Bianca officially left home and joined the congregation in Guatemala on July 12, 2015 the day of the Sacred Heart of Jesus. Meanwhile, Evarlyne left home and joined the MSCs in Ethiopia on April 16, 2016, and they both began the vigorous 9- to 12-year process of becoming a sister. 

After working alongside the MSCs for some time—Evarlyne with sisters in Ethiopia and Swaziland and Bianca in Guatemala—and having the chance to reflect on the choice to be a part of the religious order, both young women enrolled at Cabrini, after recommendations from the sisters to continue their education during their time as MSC Candidates.

Evalyn in front of the Cabrini MansionAt first, Evarlyne was hesitant to come to America, and she relied on many of the sisters and her family for advice.

“Embrace that chance and move forward without looking backward,” one sister said to Evarlyne.  

Since arriving at Cabrini, Evarlyne and Bianca have become close friends, and live together on campus.  Both students chose majors that will help them serve others in the future.

When you join the MSCs, it is important that you not only have background in religion, but also you must become educated in a way that you will be able to contribute to society, Bianca explained. 

Bianca is majoring in Health Science and will then begin a nursing program in hopes that one day her missionary work will revolve around helping those who are sick. The sisters have clinics in Guatemala, a hospital in Australia, and missions in Africa to help with the HIV epidemic—she will most likely be a registered nurse in one of those clinics. 

Evarlyne is majoring in both Social Work and Educational Studies. She loved her experience of teaching young children when she was in Swaziland and she was also told by one of the sisters that she is a great listener and would make a good social worker, so she decided to double major.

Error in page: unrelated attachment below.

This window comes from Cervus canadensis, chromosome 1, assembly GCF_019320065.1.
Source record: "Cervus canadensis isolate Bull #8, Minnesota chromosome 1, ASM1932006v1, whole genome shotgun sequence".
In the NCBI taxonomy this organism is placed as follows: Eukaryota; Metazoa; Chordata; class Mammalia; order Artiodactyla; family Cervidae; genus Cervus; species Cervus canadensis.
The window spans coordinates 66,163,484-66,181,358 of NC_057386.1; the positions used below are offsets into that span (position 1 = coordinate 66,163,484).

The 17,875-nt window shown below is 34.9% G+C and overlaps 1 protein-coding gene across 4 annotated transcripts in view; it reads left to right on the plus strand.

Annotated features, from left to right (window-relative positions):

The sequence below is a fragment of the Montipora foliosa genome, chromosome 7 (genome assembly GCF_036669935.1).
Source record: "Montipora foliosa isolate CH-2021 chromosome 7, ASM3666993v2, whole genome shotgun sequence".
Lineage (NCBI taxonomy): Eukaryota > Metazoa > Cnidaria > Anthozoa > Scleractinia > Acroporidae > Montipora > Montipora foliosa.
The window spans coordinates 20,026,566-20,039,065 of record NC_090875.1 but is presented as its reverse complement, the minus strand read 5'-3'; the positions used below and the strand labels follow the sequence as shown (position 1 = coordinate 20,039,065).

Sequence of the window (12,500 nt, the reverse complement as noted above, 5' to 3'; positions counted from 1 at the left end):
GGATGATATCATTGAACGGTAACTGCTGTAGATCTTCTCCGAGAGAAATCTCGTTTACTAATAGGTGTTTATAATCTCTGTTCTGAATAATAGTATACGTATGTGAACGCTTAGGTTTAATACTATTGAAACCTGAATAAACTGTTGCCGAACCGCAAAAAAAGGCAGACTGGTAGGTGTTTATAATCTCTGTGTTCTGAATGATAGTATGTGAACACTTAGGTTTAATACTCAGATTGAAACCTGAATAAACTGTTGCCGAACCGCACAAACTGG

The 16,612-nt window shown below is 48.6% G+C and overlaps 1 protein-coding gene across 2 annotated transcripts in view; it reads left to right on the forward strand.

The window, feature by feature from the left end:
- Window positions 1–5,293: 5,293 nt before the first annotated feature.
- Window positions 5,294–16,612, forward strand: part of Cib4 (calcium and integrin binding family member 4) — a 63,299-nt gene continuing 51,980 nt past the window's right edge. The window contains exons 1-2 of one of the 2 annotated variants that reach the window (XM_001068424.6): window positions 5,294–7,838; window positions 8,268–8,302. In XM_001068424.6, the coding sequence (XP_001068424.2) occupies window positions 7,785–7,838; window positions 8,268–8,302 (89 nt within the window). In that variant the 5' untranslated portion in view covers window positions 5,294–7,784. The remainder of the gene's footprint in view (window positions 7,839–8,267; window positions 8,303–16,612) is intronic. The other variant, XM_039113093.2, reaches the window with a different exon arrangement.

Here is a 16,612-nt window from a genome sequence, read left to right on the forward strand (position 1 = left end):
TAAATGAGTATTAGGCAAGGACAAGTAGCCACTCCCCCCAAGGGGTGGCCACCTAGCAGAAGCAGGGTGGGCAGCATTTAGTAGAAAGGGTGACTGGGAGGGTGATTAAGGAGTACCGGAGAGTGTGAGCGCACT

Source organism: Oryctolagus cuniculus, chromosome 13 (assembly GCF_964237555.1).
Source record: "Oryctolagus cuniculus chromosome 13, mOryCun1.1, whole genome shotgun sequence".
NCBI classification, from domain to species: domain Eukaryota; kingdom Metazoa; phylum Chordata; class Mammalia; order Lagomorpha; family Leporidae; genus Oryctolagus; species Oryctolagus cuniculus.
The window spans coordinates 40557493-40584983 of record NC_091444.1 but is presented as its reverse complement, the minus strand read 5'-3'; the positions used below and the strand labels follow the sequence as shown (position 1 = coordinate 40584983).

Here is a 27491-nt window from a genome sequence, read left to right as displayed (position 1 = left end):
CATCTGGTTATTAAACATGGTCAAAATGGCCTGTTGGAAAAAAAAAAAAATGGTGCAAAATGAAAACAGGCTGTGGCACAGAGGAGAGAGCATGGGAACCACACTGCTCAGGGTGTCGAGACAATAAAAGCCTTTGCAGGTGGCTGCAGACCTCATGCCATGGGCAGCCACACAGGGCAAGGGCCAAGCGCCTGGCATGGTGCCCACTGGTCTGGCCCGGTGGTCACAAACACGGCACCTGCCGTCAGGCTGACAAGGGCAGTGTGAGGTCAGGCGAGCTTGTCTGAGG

Both of the students ultimately just want to help those in need. 

Evarlyne is passionate about helping those who are oppressed or neglected. Her mother was an orphan and she also grew up befriending many who were disabled. When she found out that part of the MSCs’ mission is to spread love to those who are abandoned or neglected, that’s when she realized what she wanted to do with her life. 

“The Cabrini Sisters spread out the love of Jesus especially to those who feel neglected,” she said. “So, most of the time when I think about neglected people, those people who feel that there is nobody to love them, this motivates me most. I want to make other people happy and to put a smile on their face.”

“I want to change the world,” Bianca said. “I know that I won’t be able to change it completely, but if I can change someone’s world, or vision of the world, that will be fine, that will be more than enough.

“Being able to do whatever I can with the things that God gave me, and the opportunities that he’s giving me, everything he gives me is not for me—it’s for others,” she said.